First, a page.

verifiable information from such application.
CURRICULUM COURSE REVIEW:
Superstrings and Beyond
11. Course Outline:
See the “Topical schedule” section in the attached brief syllabus.
12. Show how the proposed course fits into the curriculum or course sequence:
This course is an elective within the curriculum of the Ph.D. program in theoretical physics, and
is indispensable for students focusing on fundamental physics. For an overview of pre-requisite
dependences and the course’s relation to other courses proposed herein, please see the attached
“Proposed Course Dependencies” chart.
13. Are there comparable courses in other departments?
No.
14. How will the students be affected by this course change?
This course provides the students an opportunity to increase their integration with the research
program of the Department of Applied Mathematics and Theoretical Physics, by understanding the
mathematical underpinnings of the techniques that are used in contemporary theoretical physics. This
course will improve students’ professional competence, employability in technical fields and ability to
pass professional examinations; the term paper requirement will foster improving expository skills.
Neither this course nor its prerequisites increase the total number of semester hours in this curriculum or
the number of credit hours required for graduation.
15. What effect will this new course have on College resource?
None: this course will not require new or additional resources or staffing.
16. How will the course benefit the College?
This course studies the interactive dynamics continuous fields, which is one of the unifying
themes in the contemporary understanding of all fundamental physics. Besides this ubiquity of its key
ideas, field theory also provides the example of the most accurate agreement between theory and
experiment in all history of science, which may then also serve as a case study, interesting to students of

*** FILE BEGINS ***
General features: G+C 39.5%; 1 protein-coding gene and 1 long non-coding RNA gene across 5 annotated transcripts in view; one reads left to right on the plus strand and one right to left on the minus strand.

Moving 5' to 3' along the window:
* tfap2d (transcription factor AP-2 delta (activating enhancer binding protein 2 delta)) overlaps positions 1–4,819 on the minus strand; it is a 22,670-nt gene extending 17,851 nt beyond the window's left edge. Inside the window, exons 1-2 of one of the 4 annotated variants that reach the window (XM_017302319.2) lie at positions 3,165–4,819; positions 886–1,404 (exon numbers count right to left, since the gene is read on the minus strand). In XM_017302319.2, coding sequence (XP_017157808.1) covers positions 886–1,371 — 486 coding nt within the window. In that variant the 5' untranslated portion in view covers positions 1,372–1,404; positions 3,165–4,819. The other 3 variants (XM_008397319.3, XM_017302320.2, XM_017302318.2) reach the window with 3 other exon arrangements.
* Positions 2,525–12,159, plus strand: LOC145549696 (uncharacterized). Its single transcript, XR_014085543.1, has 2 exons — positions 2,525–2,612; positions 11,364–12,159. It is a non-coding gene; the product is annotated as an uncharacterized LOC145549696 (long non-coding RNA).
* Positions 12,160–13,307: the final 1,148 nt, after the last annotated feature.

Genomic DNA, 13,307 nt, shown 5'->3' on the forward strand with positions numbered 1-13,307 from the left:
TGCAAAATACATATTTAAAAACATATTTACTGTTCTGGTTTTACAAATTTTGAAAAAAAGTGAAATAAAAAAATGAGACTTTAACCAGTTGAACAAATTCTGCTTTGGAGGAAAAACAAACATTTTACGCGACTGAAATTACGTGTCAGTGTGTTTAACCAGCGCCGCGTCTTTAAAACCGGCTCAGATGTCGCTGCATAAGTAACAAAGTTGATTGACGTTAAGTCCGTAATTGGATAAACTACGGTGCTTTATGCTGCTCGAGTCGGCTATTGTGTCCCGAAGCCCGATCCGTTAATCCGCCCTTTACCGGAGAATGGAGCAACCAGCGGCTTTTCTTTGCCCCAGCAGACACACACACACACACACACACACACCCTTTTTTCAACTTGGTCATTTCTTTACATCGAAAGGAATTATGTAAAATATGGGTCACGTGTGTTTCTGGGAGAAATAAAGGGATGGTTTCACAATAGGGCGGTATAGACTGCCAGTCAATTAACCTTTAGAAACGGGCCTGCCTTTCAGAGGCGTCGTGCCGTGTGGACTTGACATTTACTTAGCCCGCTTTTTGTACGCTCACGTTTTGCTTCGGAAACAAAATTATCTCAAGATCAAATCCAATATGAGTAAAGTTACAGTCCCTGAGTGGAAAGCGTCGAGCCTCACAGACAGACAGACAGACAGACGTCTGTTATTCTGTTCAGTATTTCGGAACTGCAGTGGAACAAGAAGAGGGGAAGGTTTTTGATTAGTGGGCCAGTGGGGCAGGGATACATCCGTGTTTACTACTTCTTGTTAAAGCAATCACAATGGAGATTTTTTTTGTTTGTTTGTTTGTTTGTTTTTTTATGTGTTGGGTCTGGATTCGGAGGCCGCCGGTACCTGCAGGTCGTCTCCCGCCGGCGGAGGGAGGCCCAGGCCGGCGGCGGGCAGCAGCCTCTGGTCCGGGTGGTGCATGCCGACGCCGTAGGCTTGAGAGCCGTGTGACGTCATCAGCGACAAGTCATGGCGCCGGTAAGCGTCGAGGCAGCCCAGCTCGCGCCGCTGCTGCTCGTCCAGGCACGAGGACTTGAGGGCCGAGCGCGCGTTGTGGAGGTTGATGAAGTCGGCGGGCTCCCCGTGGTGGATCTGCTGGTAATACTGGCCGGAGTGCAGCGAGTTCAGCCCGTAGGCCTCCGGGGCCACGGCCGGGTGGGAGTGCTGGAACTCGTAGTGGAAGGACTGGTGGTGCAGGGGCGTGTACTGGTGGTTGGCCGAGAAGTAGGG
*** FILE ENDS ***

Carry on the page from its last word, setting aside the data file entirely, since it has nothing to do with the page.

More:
the philosophy and sociology of science.
17. How will the change affect the program?
This course will introduce students to the study of continuous fields, their propagation and
interactions. As a generalization of the theories of electromagnetic and gravitational fields, this course
provides an introduction to one of the unifying themes in the overall philosophy and methodology of
CURRICULUM COURSE REVIEW:
Introduction of Field Theory
contemporary theoretical physics, and so is pivotal in the curriculum of any theoretical physicist. This
course will be one of the electives specific to the Ph.D. program (concentration in theoretical physics) in
this department.
18. Evaluation of Student Performance:
Homework Assignments
40 %
Term-paper (take-home final)
60 %
Sample homework assignments, in-term and final examination question-sheets, work sheets,
course notes, review sheets and term papers will be accessible on-line.
Course Structure: Three (3) 50-minute lectures per week.
References
1. K. Huang: Quantum Field Theory: From Operators to Path Integrals (Springer-Verlag, 2004,
ISBN = 0387983848)
2. A. Zee: Quantum Field Theory in a Nutshell (Dover Publications, 1992; ISBN = 0486670473)
3. M. Peskin, D.V. Schroeder: An introduction to Quantum Field Theory (Oxford University Press,
2004; ISBN = 0198566336)
Submitted to Department of Applied Mathematics and Theoretical Physics
by: Tristan Hubsch, on 27th of November, 2007.
```